Female directors are slowly but surely establishing a foothold.

After many years in the background, we are eventually beginning to see a number of female directors finding their rightful place in a (up to now) male dominated industry.

female directors

There’s still a long way to go, of course, but it does now feel as though the momentum is building. With the help of a growing number of organisations, female directors are beginning to see the green shoots of opportunity.

Organisations such as Birds Eye View (BEV) are contributing to this initiative. Through the campaign Reclaim The Frame, BEV promotes films by female directors that might not get the kind of exposure they deserve. Films such as The Fever, a touching, observant catalogue of the life of an indigenous man, living with his daughter on the outskirts of Manaus, a large industrial city in Brazil. Vanessa his daughter will go to medical school and, as his wife died recently, that will leave him alone. The director, Maya Da-Rin, studied the indigenous people of that region for 6 years before deciding to make a film. Although a work of fiction, Maya Da-Rin, better known as a documentary maker, has gone to great lengths to paint a realistic picture of live of these workers. Out of their natural environment, treated like immigrants in their own land, suffering casual racism. All depicted with superb sensitivity.

Oscar winner, Mia Bays, hosts a series of screenings by female directors that span a world of styles and experiences.  It’s work like this that has redressed the balance somewhat.female directors

100 years of female directors

There have been female directors, though, almost since film was invented. One of the most respected directors in cinema history is Agnes Varda. Varda is often attributed to instigating the Nouvelle Vague movement with her Cléo de 5 a 7.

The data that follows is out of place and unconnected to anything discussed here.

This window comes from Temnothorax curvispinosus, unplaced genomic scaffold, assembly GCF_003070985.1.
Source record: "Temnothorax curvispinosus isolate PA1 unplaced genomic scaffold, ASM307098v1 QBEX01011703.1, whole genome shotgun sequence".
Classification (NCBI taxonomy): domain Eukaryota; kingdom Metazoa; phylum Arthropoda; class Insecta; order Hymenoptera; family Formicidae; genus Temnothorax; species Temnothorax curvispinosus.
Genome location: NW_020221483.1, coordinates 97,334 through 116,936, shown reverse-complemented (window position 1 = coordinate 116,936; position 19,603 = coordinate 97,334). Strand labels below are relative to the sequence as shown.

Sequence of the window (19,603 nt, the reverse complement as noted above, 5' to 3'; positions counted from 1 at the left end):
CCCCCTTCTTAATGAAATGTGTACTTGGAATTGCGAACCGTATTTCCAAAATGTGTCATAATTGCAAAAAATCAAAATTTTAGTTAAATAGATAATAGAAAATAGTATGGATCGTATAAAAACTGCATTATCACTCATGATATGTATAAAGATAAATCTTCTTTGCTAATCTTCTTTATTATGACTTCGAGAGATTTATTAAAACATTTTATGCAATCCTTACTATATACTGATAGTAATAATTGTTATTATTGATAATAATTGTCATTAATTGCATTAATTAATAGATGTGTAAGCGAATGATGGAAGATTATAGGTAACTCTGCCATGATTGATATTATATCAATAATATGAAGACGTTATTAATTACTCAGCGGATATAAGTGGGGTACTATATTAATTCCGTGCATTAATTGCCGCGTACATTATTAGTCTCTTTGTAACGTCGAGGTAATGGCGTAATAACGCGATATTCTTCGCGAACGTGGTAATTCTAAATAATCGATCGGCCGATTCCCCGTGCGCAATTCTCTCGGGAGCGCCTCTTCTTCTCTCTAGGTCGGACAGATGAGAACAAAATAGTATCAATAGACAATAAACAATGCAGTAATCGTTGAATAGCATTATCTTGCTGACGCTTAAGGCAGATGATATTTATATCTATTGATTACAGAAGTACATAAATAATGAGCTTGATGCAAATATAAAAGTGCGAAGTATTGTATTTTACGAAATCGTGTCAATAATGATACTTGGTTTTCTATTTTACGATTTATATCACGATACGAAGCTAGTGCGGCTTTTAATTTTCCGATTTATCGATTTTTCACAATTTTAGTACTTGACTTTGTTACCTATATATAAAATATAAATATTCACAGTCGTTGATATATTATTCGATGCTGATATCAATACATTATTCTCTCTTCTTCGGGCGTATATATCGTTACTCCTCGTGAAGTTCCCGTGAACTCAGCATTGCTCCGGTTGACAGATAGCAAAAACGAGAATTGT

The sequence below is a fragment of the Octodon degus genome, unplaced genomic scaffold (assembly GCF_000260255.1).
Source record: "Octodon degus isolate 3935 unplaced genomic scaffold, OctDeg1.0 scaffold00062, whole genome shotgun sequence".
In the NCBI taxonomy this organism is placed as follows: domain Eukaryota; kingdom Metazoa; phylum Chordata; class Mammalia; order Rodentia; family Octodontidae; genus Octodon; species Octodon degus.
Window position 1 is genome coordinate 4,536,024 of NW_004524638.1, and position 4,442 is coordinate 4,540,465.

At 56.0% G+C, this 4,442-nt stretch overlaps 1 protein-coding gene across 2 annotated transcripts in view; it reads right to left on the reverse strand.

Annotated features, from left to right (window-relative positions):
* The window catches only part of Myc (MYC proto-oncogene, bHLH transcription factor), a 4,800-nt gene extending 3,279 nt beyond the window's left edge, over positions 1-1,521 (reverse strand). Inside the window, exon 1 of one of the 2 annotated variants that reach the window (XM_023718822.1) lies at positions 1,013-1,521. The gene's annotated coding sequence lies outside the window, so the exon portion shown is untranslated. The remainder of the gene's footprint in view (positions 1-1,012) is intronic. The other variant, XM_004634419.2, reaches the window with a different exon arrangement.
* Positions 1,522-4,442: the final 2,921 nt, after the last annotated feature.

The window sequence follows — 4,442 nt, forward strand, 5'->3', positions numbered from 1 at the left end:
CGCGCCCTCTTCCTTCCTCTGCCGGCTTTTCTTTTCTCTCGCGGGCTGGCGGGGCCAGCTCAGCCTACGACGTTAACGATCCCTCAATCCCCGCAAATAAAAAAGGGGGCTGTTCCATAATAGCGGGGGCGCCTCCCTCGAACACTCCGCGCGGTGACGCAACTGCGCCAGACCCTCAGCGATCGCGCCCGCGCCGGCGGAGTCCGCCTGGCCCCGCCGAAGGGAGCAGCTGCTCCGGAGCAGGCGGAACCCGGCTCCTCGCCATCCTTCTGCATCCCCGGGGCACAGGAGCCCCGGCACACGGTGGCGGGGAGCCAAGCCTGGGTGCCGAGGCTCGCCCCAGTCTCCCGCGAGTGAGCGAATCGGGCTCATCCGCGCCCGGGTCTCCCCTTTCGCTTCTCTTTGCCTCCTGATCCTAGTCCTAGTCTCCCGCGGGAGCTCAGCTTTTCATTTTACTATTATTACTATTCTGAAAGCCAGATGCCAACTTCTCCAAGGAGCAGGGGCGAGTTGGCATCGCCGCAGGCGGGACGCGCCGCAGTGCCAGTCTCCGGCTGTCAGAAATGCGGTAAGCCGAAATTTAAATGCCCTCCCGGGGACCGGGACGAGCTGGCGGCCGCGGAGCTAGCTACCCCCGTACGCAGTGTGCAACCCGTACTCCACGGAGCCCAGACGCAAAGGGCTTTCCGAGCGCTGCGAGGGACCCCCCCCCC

Often lauded in the Cahiers du Cinema for her unusual techniques, Varda’s work became a kind of linch pin to the movement.

Female director closer to home

Nostairway Creative is lucky enough to have worked with award winning director, Patricia Sharpe.  Pat worked for major broadcasters and independents during the 80s and 90s before changing to education.

A film is born

In 2018 she looked at the incredible resource of talent that surrounded her at he school and decided to make a feature film using just the school as location.

Ramona Marquez, Rufiat Awolope, Gus Find-Henry, Byron Easmon star

 

7 Hours on Earth launched in 2021. The story of aliens downloading into a school as an emergency measure, only to get mixed up in the love lives of the pupils. Cue mayhem. Nostairway provided the entire post production and music for the film.

Pat struggled to get any interest in the film from all the usual channels, despite her proven track record. Eventually, she raised the finance herself, and produced and directed.

This is no small feat for one person and the reward was the commercial release last year.

 

 

More female directors soon.

Watch this space for more on the emergence of female directors. If you’d like to discuss any of the subjects in these articles, drop us a line at our Contact page